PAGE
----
Preventing security incidents is one of the biggest warehouse logistics challenges. Even while carefully operating forklifts and trucks, it can be difficult to avoid collisions due to blind zones, dangerous intersections, and other factors. AX SYSTEM offers businesses AI-powered solutions to significantly reduce the number of security incidents and associated repercussions.

AX SYSTEM provides warehouses with various hardware devices. Compact devices with four built-in cameras to monitor traffic, LED panels, and a buzzer warn employees about danger. Projectors can project signs on walls and floors to warn workers about possible risks. The company’s traffic control system can automatically control gates and doors to avoid collisions.

AX SYSTEM constantly collects traffic and near-miss statistics to improve the system’s performance with the power of machine learning and advanced data analytics. If you are interested in developing AI-powered logistics solutions, you should start with a project discovery phase and create an app requirements document.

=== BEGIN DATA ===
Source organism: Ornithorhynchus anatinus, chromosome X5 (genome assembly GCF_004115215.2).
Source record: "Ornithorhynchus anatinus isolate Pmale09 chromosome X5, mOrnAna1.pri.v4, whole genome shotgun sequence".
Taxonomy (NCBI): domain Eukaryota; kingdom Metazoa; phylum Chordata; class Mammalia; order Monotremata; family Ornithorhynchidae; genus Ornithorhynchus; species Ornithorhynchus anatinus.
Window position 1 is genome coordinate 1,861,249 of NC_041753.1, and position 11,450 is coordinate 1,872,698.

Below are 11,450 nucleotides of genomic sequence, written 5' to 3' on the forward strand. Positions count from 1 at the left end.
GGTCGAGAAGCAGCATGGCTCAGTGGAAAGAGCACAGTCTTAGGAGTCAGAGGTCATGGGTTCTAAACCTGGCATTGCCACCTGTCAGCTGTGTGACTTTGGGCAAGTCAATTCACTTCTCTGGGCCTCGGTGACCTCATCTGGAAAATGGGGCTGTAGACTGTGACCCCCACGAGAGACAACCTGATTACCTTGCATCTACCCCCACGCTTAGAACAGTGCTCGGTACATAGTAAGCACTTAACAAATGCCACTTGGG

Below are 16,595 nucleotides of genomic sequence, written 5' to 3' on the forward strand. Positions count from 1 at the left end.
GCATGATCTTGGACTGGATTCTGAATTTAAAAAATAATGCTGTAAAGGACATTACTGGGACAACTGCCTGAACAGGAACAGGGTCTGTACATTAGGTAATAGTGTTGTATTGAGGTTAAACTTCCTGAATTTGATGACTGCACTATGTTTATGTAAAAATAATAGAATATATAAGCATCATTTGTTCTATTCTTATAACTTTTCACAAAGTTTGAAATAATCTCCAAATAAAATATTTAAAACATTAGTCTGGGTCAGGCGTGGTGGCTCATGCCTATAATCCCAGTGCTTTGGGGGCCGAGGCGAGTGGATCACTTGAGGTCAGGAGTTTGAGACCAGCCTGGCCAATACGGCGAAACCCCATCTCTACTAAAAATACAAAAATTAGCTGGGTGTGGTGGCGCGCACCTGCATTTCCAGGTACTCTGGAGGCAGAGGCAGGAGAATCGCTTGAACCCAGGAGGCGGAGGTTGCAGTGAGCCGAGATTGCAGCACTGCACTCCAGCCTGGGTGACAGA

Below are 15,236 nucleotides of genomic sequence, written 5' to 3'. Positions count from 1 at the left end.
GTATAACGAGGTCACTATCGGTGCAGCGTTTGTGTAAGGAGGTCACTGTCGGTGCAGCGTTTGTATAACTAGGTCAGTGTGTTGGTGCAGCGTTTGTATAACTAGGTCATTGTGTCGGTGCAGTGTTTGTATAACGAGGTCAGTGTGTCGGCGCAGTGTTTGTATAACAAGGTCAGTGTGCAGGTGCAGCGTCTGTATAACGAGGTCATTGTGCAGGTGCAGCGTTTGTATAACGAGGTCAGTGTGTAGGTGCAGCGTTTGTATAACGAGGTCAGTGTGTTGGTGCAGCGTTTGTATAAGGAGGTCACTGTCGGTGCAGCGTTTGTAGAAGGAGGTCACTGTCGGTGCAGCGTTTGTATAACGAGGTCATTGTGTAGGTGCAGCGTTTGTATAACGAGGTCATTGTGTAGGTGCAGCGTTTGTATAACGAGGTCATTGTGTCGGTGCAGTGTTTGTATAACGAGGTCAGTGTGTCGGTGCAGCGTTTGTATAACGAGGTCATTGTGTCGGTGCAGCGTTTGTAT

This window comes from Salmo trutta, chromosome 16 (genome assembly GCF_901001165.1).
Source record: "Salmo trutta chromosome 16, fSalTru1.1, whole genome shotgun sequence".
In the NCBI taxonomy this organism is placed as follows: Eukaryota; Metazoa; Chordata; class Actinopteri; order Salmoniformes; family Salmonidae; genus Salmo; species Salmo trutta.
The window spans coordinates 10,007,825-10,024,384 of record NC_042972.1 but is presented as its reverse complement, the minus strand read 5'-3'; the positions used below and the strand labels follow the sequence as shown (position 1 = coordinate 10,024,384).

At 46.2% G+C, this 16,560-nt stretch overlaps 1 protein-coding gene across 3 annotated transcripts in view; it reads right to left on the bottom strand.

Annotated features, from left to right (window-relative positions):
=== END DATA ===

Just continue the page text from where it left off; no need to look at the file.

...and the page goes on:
Check out how AX SYSTEM implements pedestrian lane protection:


Parallel Systems – zero-emissions option for moving freight

Parallel Systems is developing the future of transportation in the form of autonomous zero-emission electric rail cars.

  • Founded in 2020 by Ben Stabler, Brian Ignaut, John Howard, and Matthew Soule
  • Funding: $53.3 million

Founded by a group of former SpaceX engineers, Parallel Systems enables the US railroad system to serve new markets and allows businesses to move from truckload deliveries. The two main reasons for the move away from truck-based deliveries are a desire to lower carbon emissions and the commercial truck driver shortage the US logistics industry and trucking companies continue to face..